CYCLING'S world governing boss Pat McQuaid has stepped down from an International Olympic Committee role citing time constraints.
Besieged by criticism for his management of cycling's unfolding doping crisis, McQuaid has stepped down – reportedly voluntarily – from an IOC commission where he was to evaluate host bids for the 2020 Olympic Games.
The IOC announced the move for McQuaid, who is in the midst of grappling with doping scandals throughout the sport and allegations that the UCI helped cover up Lance Armstrong's serial doping.
According to a Reuters report: "It was a problem of time for him.
"McQuaid could not make all three visits in March (to the bid cities) so he excused himself."
The IOC panel will visit Istanbul, Tokyo and Madrid in March before reporting on the Olympic host bidders before the winning city is announced in September.
Patrick Baumann, the secretary of basketball's international federation, has replaced McQuaid, the president of the Union Cycliste Internationale, on the IOC panel.
McQuaid's UCI predecessor, Hein Verbruggen, is an honorary member of the IOC and remains the honorary of the UCI. A staunch defender of Armstrong during and after his tenure as UCI boss, Verbruggen is under extreme pressure – particularly over the evidence presented in the US Anti-Doping Agency's findings against Armstrong that the ex-cyclist failed a doping test at the 2001 Tour of Switzerland that was covered up.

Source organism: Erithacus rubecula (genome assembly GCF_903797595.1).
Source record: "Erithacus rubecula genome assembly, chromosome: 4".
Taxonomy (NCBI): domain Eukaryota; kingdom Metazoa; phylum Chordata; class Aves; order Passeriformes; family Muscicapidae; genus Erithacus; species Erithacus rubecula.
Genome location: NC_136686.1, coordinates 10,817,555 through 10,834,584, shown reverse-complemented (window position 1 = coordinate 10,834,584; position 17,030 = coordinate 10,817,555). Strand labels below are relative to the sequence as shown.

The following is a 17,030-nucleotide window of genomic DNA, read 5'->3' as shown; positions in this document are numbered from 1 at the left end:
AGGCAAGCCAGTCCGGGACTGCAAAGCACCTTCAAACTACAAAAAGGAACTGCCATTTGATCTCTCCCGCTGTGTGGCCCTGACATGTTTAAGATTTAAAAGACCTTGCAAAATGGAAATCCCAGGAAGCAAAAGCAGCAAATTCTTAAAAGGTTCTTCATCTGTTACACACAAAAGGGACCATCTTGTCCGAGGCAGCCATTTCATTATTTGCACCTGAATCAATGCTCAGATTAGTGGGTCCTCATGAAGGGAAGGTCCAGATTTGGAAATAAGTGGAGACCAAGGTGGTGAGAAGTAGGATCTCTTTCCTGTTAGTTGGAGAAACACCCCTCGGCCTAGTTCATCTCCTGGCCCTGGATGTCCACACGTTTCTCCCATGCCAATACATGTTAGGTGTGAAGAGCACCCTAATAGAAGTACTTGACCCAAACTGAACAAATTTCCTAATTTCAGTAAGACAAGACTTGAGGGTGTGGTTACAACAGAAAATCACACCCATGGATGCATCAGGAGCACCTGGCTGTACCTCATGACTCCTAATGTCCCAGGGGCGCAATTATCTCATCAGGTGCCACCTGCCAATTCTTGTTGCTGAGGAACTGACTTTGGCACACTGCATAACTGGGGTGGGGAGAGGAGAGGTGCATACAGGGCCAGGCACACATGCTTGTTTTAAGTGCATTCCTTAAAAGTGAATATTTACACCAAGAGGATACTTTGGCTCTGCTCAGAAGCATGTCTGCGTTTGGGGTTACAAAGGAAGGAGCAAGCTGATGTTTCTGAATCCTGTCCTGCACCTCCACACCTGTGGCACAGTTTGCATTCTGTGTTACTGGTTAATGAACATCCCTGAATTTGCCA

In his selective confession to serial doping last week, Armstrong maintained that he never tested positive – and specifically denied the allegations regarding the Tour of Switzerland. His ex-US Postal Service teammate Tyler Hamilton, however, maintains Armstrong told him personally that he tested positive at the race in 2001 but that the result never surfaced. Hamilton testified to that effect in his sworn affidavit to USADA.
After Armstrong denied the matter last week McQuaid responded swiftly via-a statement saying that the UCI had been exonerated from cover-up claims.
The UCI has confirmed it received a six-figure donation from Armstrong, but Armstrong – who said repeatedly last week he is “not a fan” of the UCI – says he only made the donation because the UCI asked him to.
In recent days Verbruggen has described to Dutch press how the UCI warned top cyclist when they were close to testing positive to banned substances.